Angle of Attack. (angle dattaque) The angle of relative air flow to the blade chord.Blade. (pale)The part of a wind generator rotor that extracts the wind energy.

    Chord. (corde) The distance between the trailing edge and the leading edge of a profile.

    Cut-In. (vitesse minimale pour produire une puissance) The wind speed when the windturbine starts operating.

    Drag. (trane)In a wind generator, the force exerted by an object because of the moving airresults it to move in the opposite direction. Also refers to a type of wind generator or

    anemometer design that uses cups instead of a blades with airfoils.

    Efficiency. (rendement)The ratio of energy output to energy input in a device.

    Epoxy. A 2-part adhesive system consisting of resin and hardener. It does not start to hardenuntil the elements are mixed together.

    Fatigue. (force de fatigue)Stress that causes material failure from repeated, cyclic vibrationor stress.

    Furling. (carter le rotor de la direction du vent pour diminuer sa surface balaye, voir page

    19)The act of a wind generator Yawing out of the wind either horizontally or vertically toprotect itself from high wind speeds.

    Gearbox. (multiplicateur de vitesse) This device is making the connection between the lowspeed of the rotor and the high speed of the generator.

    Generator. (gnrateur) A device that produces electricity (DC or AC) from a rotating shaft.

    Horizontal Axis Wind Turbine (HAWT). (olienne horizontale) Also called axial flowwind turbine. The shaft has the same direction as the wind come.

    Hub. (moyeu) The center of a wind generator rotor, which holds the blades in place andattachs to the shaft.

    Leading Edge. (partie frontale du profil) The edge of a blade that faces toward the directionof rotation.

    Lift. (portance) The force exerted by moving air on asymmetrically-shaped wind generatorblades at right angles to the direction of relative movement. Ideally, wind generator bladesshould produce high Lift and low Drag.

    Load. (charge) A force or moment applied on the blade.

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    Losses. (pertes) Power that is harvested by a wind generator but is not transferred to a usableform. Losses can be from friction, electrical resistance, or other causes.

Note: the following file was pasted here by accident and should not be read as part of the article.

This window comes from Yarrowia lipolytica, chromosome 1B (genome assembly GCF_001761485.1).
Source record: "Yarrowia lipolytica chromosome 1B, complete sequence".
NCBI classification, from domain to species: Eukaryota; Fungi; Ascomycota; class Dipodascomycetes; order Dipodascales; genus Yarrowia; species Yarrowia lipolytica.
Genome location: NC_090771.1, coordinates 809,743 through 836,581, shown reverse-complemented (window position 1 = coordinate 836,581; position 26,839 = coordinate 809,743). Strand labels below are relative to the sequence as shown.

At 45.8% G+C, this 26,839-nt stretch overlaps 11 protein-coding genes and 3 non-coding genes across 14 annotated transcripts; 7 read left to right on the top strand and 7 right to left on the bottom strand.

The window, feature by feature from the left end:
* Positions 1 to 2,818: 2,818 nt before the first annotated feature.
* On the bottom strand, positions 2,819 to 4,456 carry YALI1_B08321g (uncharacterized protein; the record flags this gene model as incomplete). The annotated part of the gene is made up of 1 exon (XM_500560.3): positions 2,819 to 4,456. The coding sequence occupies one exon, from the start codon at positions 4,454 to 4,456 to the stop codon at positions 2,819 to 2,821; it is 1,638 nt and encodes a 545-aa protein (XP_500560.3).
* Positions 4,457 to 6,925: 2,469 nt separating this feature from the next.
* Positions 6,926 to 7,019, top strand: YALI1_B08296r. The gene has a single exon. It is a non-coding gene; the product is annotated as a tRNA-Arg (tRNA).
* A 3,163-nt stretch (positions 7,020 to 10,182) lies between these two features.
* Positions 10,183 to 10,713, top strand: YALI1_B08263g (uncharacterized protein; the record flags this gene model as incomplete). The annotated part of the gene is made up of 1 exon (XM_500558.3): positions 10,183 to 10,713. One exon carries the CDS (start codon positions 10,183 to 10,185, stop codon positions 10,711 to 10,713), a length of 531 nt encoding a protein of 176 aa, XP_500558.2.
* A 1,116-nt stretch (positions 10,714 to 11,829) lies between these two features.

Moment. (moment) Action of a force attempting to produce motion around an axis.

    Pitch. (angle adjustable de la pale)See Setting Angle.

    Rated Power Output. (puissance de sortie nominale) Maximum power (electrical ormechanical) to be obtained from the wind turbine.

    Root. (racine)The area of a blade nearest to the hub. Generally the thickest and widest part ofthe blade.

    Setting Angle. (angle adjustable de la pale)The angle between the blade Chord and the planeof the blade's rotation. Also called Pitch or blade angle. A blade carved with a Twist has adifferent setting angle at the Tip than at the Root.

    Shaft. (axe liant le moyeu la bote de vitesse)The rotating part in the centre of a rotor of awind generator or motor that transfers power.

    Start-Up. (vitesse minimale de rotation du rotor) The windspeed at which a wind turbinerotor starts to rotate. It does not necessarily produce any power until it reaches cut-in speed.

    Thrust. (puissance) In a wind generator, wind forces pushing back against the rotor. Windgenerator bearings must be designed to handle thrust or else they will fail.

    Tip. (extrmit de la pale)The end of a wind generator blade farthest from the hub.

    Tip Speed Ration. (ratio de la vitesse de lextrmite de la pale/vitesse du vent) The ratio ofhow much faster than the windspeed that the blade tips are moving. Abbreviation TSR.

    Torque. (couple) See moment.

    Trailing edge. (partie arrire du profil)The edge of a blade that faces away from the directionof rotation.

    Twist. (vrille) In a wind generator blade, the difference in Pitch between the blade root andthe blade tip. Generally, the twist allows more Pitch at the blade root for easier Startup, andless Pitch at the tip for better high-speed performance.

    Wind Turbine. (olienne) A machine that extracts the force of the wind. Called a WindGenerator when used to produce electricity. Called a Windmill when used to crush grain orpump water.

    Windward. (dans la direction du vent) Toward the direction from which the wind blows

    Yaw. (rotation de la nacelle, la tour tant laxe) Rotation parallel to the ground. A windgenerator yaws to face winds coming from different directions.

    Yaw axis. (plus ou moins laxe de la tour) Vertical axis through the center of gravity.

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    XXIIII RReeffeerreenncceess

    Books and documents:

    1. Wind turbine aerodynamics : A state-of-the-art from Karman Institute if Fluid

    Dynamics. Lecture Series (March 19-23, 2007).2. Guidelines for design of wind turbines from Ris Laboratory.3. Wind turbine types Author: Martin O.L.Hansen from DTU.4. Aerodynamics of wind turbines Author Sren Gudntoft.5. IEC 61400-1 Danish Standarts.6. Preliminary Structural Design of Composite Blades for two and three blade rotors.

    Authors G. Bir and P. Migliore from NREL7. Wind turbine airfoil catalogue from Ris Laboratory.

    Web sites:

    1. http://www.grc.nasa.gov/WWW/K-12/airplane/short.html 2. http://www.windpower.org/en/core.htm 3. http://www.risoe.dk/vea/profcat/WWW/HTML/a_index.htm 4. http://www.mh-aerotools.de/airfoils/javafoil.htm 5. http://www.yccarbon.com6. www.wikipedia.com

    Drawings, figures and tables:

    Figure 1:http://www.dpa.unina.it/adag/eng/images/renewable_energy/002_turbine_vertical_schematic_a.png